European Union competition law | Wikipedia audio article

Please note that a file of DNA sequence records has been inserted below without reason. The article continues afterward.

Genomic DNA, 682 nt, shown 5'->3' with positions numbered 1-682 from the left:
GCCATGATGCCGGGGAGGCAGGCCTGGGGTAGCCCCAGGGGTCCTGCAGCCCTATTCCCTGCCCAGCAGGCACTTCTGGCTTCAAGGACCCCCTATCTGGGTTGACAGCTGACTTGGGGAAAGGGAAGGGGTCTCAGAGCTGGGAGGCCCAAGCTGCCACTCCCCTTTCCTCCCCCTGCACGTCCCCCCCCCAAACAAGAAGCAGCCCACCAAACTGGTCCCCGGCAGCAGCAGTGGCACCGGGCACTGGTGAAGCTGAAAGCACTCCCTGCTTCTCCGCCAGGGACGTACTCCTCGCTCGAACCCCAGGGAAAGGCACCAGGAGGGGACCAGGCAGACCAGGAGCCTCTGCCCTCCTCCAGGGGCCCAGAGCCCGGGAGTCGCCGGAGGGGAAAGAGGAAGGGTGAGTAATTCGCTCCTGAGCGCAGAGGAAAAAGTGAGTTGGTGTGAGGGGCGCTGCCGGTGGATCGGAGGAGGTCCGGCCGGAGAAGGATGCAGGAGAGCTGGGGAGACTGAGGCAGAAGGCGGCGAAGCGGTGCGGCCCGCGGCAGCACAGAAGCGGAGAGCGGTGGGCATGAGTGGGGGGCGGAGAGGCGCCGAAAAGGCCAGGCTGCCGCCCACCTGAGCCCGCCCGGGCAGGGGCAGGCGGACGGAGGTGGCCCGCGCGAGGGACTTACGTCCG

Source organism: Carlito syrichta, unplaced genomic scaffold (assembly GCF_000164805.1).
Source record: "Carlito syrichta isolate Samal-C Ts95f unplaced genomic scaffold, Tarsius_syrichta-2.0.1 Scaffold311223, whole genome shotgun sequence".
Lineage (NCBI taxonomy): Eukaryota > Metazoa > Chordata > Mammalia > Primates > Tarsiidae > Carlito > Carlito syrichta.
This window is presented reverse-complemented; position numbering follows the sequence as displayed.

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This is an audio version of the Wikipedia Article: https://en.wikipedia.org/wiki/European_Union_competition_law 00:02:15 1 History 00:09:36 2 Mergers and monopolisation 00:09:47 2.1 Scope of competition law 00:13:39 2.2 Mergers and acquisitions 00:20:57 2.3 Abuse of dominance 00:33:10 2.4 Oligopolies 00:33:19 3 Cartels and collusion 00:33:59 3.1 Cartels 00:36:41 3.2 Exemptions 00:38:29 3.3 Vertical restraints 00:42:54 3.4 Joint ventures 00:43:20 4 Enforcement 00:43:30 4.1 Private actions 00:44:26 4.2 European enforcement 01:02:17 4.3 National authorities 01:06:20 4.4 International cooperation 01:07:44 5 State policy 01:07:54 5.1 Public services 01:17:01 5.2 Procurement 01:17:09 5.3 State aid 01:20:24 5.4 Liberalisation 01:24:45 6 Theory 01:26:18 7 See also Listening is a more natural way of learning, when compared to reading. Written language only began at around 3200 BC, but spoken language has existed long ago. Learning by listening is a great way to: - increases imagination and understanding - improves your listening skills - improves your own spoken accent - learn while on the move - reduce eye strain Now learn the vast amount of general knowledge available on Wikipedia through audio (audio article). You could even learn subconsciously by playing the audio while you are sleeping! If you are planning to listen a lot, you could try using a bone conduction headphone, or a standard speaker instead of an earphone. Listen on Google Assistant through Extra Audio: https://assistant.google.com/services/invoke/uid/0000001a130b3f91 Other Wikipedia audio articles at: https://www.youtube.com/results?search_query=wikipedia+tts Upload your own Wikipedia articles through: https://github.com/nodef/wikipedia-tts Speaking Rate: 0.7158627749940543 Voice name: en-US-Wavenet-E "I cannot teach anybody anything, I can only make them think." - Socrates SUMMARY ======= European competition law is the competition law in use within the European Union. It promotes the maintenance of competition within the European Single Market by regulating anti-competitive conduct by companies to ensure that they do not create cartels and monopolies that would damage the interests of society. European competition law today derives mostly from articles 101 to 109 of the Treaty on the Functioning of the European Union (TFEU), as well as a series of Regulations and Directives. Four main policy areas include: Cartels, or control of collusion and other anti-competitive practices, under article 101 TFEU. Market dominance, or preventing the abuse of firms' dominant market positions under article 102 TFEU. Mergers, control of proposed mergers, acquisitions and joint ventures involving companies that have a certain, defined amount of turnover in the EU, according to the European Union merger law. State aid, control of direct and indirect aid given by Member States of the European Union to companies under TFEU article 107.Primary authority for applying competition law within the European Union rests with European Commission and its Directorate General for Competition, although state aids in some sectors, such as agriculture, are handled by other Directorates General. The Directorates can mandate that improperly-given state aid be repaid, as was the case in 2012 with Malev Hungarian Airlines.Leading ECJ cases on competition law include Consten & Grundig v Commission and United Brands v Commission.